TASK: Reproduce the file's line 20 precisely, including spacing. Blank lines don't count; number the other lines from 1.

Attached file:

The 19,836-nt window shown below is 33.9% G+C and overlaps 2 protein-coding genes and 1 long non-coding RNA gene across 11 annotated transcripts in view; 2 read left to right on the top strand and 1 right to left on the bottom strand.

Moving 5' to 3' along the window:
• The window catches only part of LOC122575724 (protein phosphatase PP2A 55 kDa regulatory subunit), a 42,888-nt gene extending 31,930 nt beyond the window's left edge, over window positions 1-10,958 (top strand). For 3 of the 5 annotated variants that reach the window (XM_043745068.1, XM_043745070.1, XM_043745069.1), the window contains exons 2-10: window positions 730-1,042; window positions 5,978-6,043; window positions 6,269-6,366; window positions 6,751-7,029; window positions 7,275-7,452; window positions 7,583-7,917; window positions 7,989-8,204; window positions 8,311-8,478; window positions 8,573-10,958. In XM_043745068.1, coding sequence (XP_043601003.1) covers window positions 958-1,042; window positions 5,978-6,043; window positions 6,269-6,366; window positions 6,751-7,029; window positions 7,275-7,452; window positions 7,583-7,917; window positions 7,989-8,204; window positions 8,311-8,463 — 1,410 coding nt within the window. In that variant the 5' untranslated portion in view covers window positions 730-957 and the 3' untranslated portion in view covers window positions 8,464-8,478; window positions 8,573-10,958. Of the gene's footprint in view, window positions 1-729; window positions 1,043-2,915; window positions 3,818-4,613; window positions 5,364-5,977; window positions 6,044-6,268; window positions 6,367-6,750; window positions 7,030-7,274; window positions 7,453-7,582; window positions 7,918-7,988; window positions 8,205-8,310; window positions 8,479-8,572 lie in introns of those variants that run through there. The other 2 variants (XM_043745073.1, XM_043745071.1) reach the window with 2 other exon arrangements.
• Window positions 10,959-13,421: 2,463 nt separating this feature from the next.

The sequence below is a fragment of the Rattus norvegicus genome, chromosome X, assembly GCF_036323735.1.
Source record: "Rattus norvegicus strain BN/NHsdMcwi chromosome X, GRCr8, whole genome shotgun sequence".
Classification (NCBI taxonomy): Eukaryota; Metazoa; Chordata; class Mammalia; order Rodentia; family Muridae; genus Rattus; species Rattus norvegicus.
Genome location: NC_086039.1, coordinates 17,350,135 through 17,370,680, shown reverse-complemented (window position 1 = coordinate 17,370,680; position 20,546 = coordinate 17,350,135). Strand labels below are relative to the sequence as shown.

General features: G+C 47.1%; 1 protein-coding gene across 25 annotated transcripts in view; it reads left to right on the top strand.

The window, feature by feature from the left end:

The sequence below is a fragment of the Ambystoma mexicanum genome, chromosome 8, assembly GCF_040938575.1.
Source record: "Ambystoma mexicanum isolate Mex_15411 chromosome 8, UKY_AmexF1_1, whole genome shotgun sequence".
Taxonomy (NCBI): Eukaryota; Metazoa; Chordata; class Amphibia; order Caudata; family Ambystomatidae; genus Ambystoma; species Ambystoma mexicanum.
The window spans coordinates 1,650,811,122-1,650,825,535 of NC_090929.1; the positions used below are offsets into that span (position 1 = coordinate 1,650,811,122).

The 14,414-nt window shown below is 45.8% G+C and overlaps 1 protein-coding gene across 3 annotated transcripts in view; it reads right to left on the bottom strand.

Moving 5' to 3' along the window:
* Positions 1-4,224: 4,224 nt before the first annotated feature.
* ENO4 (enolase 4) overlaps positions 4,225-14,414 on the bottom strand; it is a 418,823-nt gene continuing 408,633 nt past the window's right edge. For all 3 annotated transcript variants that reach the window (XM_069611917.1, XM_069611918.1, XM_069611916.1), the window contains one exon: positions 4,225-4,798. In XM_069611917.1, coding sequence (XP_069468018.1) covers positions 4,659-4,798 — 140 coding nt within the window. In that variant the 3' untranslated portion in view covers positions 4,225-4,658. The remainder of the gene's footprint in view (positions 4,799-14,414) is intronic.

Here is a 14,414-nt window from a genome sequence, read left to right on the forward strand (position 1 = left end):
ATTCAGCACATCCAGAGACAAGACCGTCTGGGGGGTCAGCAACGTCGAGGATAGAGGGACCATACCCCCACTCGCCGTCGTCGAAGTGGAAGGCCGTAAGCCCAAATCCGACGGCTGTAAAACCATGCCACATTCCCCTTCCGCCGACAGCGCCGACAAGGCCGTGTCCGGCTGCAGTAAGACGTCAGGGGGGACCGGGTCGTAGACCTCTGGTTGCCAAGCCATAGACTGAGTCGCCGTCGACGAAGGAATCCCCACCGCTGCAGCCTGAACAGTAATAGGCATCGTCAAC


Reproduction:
ATTCAGCACATCCAGAGACAAGACCGTCTGGGGGGTCAGCAACGTCGAGGATAGAGGGACCATACCCCCACTCGCCGTCGTCGAAGTGGAAGGCCGTAAGCCCAAATCCGACGGCTGTAAAACCATGCCACATTCCCCTTCCGCCGACAGCGCCGACAAGGCCGTGTCCGGCTGCAGTAAGACGTCAGGGGGGACCGGGTCGTAGACCTCTGGTTGCCAAGCCATAGACTGAGTCGCCGTCGACGAAGGAATCCCCACCGCTGCAGCCTGAACAGTAATAGGCATCGTCAAC